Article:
CARMEL, Ind. – Two federal regulators were in the control room of a Midwest power grid manager as the nation's biggest blackout spread, giving U.S. officials an eyewitness account that could prove crucial to an investigation, authorities revealed Thursday.
Even before the cascading blackout, the Federal Energy Regulatory Commission (search) had been keeping a close eye on the Midwest Independent Transmission System Operator (search), now a focus of the broad inquiry into the failure to isolate the Aug. 14 crash.
Power lines owned by Akron, Ohio-based FirstEnergy Corp. (search), which is at the center of the probe, were among several lines in the Midwest that failed last week in the hours before the outage multiplied, the chief executive of the organization known as the Midwest ISO said Thursday.
James P. Torgerson declined to say where and when those problems occurred, whether the number of failures was unusual, or whether they were believed linked to FirstEnergy's subsequent line failures and the larger outage that spread minutes later.
"We don't want to muddy the water by speculating about what happened and why," Torgerson said during a news conference.
The outage darkened homes and businesses in eight states and in Ontario, Canada. A U.S.-Canada task force took over the investigation this week, seeking to determine the cause and to figure out ways to prevent another blackout. The Department of Energy (search) plans to send two investigators to Midwest ISO offices early next week.
FirstEnergy was beset by at least three collapses that may have triggered the blackout. Unexplained voltage swings knocked out a generator in its Eastlake power plant. Later, a high-voltage power line tripped off. Soon after, another power line, heated by the extra voltage it absorbed from previous failures, drooped into a tree and shorted.
On Thursday, a Philadelphia law firm sued FirstEnergy on behalf of investors, accusing the utility of misrepresenting earnings.
Torgerson confirmed that the grid manager initiated three calls to FirstEnergy, a member of the Midwest ISO, within an hour before the outages spread. The Midwest ISO also contacted counterparts that oversee neighboring segments of the power grid, including PJM Interconnection, which monitors all or parts of seven mid-Atlantic states, he said.
Torgerson refused to offer details of the contacts. He also wouldn't answer questions about Midwest ISO's initial findings about its response during the outage.
Beginning May 1, the Washington-based Federal Energy Regulatory Commission sent two staff members on a yearlong assignment to the Midwest ISO's suburban Indianapolis offices in Carmel to help it get through its formative stages, federal and Midwest ISO officials said. The Midwest ISO began operations in February 2002.
After lines went down in the Cleveland area and the blackout grew, the two federal regulators were granted 24-hour access to the Midwest ISO's control room, Dan Larcamp, a FERC staff director, said in a news conference at the regional organization's offices.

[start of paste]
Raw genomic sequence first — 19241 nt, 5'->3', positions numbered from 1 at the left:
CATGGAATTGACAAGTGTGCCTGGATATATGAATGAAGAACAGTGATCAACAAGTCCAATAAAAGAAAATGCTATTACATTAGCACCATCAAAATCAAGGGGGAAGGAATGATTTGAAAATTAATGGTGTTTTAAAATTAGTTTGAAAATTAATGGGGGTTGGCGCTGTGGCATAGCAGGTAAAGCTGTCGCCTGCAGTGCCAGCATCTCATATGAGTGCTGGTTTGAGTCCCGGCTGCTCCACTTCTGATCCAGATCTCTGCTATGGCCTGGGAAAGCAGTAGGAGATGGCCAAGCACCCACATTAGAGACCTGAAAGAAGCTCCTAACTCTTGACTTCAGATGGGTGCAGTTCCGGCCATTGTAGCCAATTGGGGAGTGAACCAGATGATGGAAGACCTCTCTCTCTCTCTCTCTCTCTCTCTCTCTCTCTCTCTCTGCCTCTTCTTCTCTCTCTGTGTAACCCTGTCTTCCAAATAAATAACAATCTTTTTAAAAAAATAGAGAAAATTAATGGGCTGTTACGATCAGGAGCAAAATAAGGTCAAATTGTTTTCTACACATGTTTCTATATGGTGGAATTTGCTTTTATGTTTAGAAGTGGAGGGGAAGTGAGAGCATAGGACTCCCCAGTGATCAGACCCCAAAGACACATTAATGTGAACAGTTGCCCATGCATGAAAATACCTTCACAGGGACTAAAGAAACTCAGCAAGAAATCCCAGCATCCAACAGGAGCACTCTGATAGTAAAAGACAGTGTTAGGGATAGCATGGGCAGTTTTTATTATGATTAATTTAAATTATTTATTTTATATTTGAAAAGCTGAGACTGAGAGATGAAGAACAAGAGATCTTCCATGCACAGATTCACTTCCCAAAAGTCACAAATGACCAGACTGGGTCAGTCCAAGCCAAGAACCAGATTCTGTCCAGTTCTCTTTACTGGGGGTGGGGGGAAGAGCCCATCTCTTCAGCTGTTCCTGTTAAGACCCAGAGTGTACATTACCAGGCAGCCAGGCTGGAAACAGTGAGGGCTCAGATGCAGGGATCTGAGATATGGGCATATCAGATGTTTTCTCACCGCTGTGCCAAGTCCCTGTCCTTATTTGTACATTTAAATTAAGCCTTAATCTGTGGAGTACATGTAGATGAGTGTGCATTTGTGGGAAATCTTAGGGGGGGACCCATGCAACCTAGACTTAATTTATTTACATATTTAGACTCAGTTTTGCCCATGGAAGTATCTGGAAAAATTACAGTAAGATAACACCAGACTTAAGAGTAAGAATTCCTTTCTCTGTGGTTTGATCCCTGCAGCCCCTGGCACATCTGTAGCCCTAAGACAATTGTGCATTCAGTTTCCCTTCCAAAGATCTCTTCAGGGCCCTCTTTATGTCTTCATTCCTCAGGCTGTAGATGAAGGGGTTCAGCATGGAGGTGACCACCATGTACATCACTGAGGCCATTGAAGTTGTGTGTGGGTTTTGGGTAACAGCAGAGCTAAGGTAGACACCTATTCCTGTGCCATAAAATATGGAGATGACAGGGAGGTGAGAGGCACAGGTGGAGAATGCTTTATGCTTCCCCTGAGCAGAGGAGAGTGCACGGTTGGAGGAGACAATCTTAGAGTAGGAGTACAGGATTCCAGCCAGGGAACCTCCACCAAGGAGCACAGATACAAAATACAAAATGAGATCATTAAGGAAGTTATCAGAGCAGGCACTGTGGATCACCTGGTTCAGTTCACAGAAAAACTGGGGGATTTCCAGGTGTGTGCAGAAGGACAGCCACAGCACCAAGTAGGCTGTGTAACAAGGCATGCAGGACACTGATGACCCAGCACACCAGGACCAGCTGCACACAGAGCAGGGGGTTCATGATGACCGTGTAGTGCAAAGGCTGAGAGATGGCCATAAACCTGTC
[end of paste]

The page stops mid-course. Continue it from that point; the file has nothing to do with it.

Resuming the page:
"It allowed our commission to have a very timely understanding of what was happening on the grid, and that type of information exchange from our perspective at the Federal Energy Regulatory Commission was very beneficial," he said.
The two staff members listened as Midwest ISO discussed the blackout in telephone calls with representatives of the nation's grid watchdog, the North American Electric Reliability Council (search), Larcamp said. Officials declined to discuss the content of the calls.
A FERC spokesman, Bryan Lee, said that the Midwest ISO "is a new market institution that we're encouraging the development of, so it's helpful to have staff on site."
The Mideast ISO began operations last year overseeing power transmissions on lines controlled by 23 utilities with little history of close cooperation. Its members are spread in a hopscotch pattern from Ohio to Montana and the Canadian province of Manitoba.
The Midwest ISO is seeking greater powers to meet emergency needs by overseeing moment-to-moment electricity transfers on the spot market and gain the capability to interrupt transmissions and potentially isolate outages before they spread — powers some other regional grid managers already possess.
An application to run its own spot electricity market beginning in March is pending before FERC. Torgerson said the Midwest ISO was reviewing whether to modify the application in light of last week's outage.
Torgerson declined to comment on whether changes to his organization's authority could leave it better-positioned to limit future outages.
"I think we're going to have to let the investigation run its course, and see what recommendations come out from that," he said.